Reducing cost to livestock producers: Very large scale aerial (VLSA) imagery compared to traditional range field monitoring methods

Project Overview

Project Type: Graduate Student
Funds awarded in 2008: $9,870.00
Projected End Date: 12/31/2008
Grant Recipient: North Dakota State University
Region: North Central
State: North Dakota
Graduate Student:
Faculty Advisor:
Christopher Schauer
North Dakota State University


  • Additional Plants: native plants
  • Animals: bovine


  • Animal Production: grazing management, preventive practices
  • Farm Business Management: whole farm planning
  • Natural Resources/Environment: indicators
  • Sustainable Communities: sustainability measures


    One of the biggest challenges to rangeland monitoring is finding a cost and time effective method to monitor millions of acres. Traditionally, field monitoring methods have taken large amounts of time, skill, and labor. North Dakota State University was approached independently by three grazing associations (Grand River, McKenzie and Medora) that are comprised of members from Montana, North Dakota and South Dakota to conduct unbiased, third party range monitoring on the Dakota Prairie National Grasslands. We worked with the grazing associations and their associated Forest Service ranger districts to provide data collected both on-the-ground and by aerial imagery. This rancher-initiated project seeks to reduce the costs and time associated with range monitoring by using very large scale aerial (VLSA) imagery. This true color, digital photography has a ground sample distance (GSD) of ?1mm (similar to resolution). VLSA imagery will be analyzed for species composition, bare ground, and biomass production and compared to data collected on the ground. R2coefficients were determined to predict the accuracy of VLSA imagery compared to traditional field monitoring methods.


    Historically, rangeland monitoring has been accomplished by the use of trained rangeland professionals. Typically, measurements taken would reflect some measure of canopy cover, bare ground, production, and species composition. While the first three tasks can be successfully accomplished with a moderate amount of training, species composition requires an extensive knowledge of plant identification. Quality rangeland monitoring is extremely difficult over large tracts of land (Sanders 1999). The cost of labor has increased dramatically over the years. In a study by Pellent et al. (1999), the authors found that it cost $893 to sample a 0.16 ha (0.4 acre) plot. Current recommendations for monitoring sites on the Northern Great Plains prairie are five plots per half section (320 acres) as recommended by North Dakota State University (Sedivec pers. comm).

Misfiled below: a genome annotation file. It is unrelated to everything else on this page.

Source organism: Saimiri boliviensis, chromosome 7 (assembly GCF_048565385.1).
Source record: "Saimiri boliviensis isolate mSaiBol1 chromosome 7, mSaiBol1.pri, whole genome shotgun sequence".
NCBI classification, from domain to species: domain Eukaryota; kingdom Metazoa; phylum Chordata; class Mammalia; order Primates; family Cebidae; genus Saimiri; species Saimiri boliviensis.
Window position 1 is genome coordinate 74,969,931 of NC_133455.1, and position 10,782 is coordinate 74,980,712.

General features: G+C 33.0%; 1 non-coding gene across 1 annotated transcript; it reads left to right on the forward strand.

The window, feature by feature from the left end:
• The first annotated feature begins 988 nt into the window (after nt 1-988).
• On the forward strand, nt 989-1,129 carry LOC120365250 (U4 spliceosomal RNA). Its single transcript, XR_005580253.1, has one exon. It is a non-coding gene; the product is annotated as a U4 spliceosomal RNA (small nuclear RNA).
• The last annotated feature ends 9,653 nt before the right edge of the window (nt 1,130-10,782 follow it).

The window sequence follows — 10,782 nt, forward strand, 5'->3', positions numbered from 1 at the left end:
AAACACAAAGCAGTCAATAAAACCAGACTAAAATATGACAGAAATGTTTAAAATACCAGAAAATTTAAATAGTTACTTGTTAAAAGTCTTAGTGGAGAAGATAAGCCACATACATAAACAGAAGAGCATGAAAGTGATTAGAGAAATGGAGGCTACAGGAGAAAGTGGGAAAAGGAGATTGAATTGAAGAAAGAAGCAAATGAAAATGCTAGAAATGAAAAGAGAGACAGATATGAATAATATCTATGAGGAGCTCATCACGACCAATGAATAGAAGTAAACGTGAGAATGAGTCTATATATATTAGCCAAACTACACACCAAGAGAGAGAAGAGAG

For many years, range and other natural resource professionals have tried various means to acquire remotely sensed imagery. One of the more common methods to acquire imagery is by satellite. In recent years, technology has advanced giving the NASA Landsat satellites a resolution of 15 meters. Although 15 meter imagery works well in many systems, particularly at a landscape level, it proves too coarse for rhizomatous grasslands ecosystems (Muldavin et al. 2001). Private companies such as GeoEye’s IKONOS Quickbird, the European SPOT system, and others have capitalized on the fine resolution image market with imagery nearing the 1 meter mark. Other creative works have been experimented using media such as blimps (Murden and Reisenhoover 2000), radio controlled airplanes (Thome and Thome 2000) and kites (Aber et al. 1999). The very large scale aerial (VLSA) imagery technique uses an ultralight-type aircraft to acquire digital photographs. VLSA imagery has been successfully used to monitor areas of interest in the sagebrush steppe (Seefeldt and Booth 2006), western riparian areas (Booth et al. 2006), short grass prairie (Booth and Cox 2006) and invasive species identification (Booth pers. comm.). The aerial photography technique has the potential to reduce costs of monitoring by reducing time spent in the field. VLSA imagery also allows for systematic sampling that better reflects the landscape, and captures all plots at the same phenologic stage.

    Project objectives:

    Short Term: 1) Increase ranchers’ awareness of vegetative communities on their grazing allotments. 2) Decrease perceived tensions between Forest Service and McKenzie, Medora and Grand River Grazing Associations.
    Intermediate Term: 1) Change the basis upon which ranchers make management decisions. 2) Influence the ways in which the Forest Service uses vegetative data to develop policies.
    Anticipated Long Term: 1) Facilitate improved conditions to grazing pastures leading to healthier ecological communities and more sustainable conditions for ranching families.

    Any opinions, findings, conclusions, or recommendations expressed in this publication are those of the author(s) and do not necessarily reflect the view of the U.S. Department of Agriculture or SARE.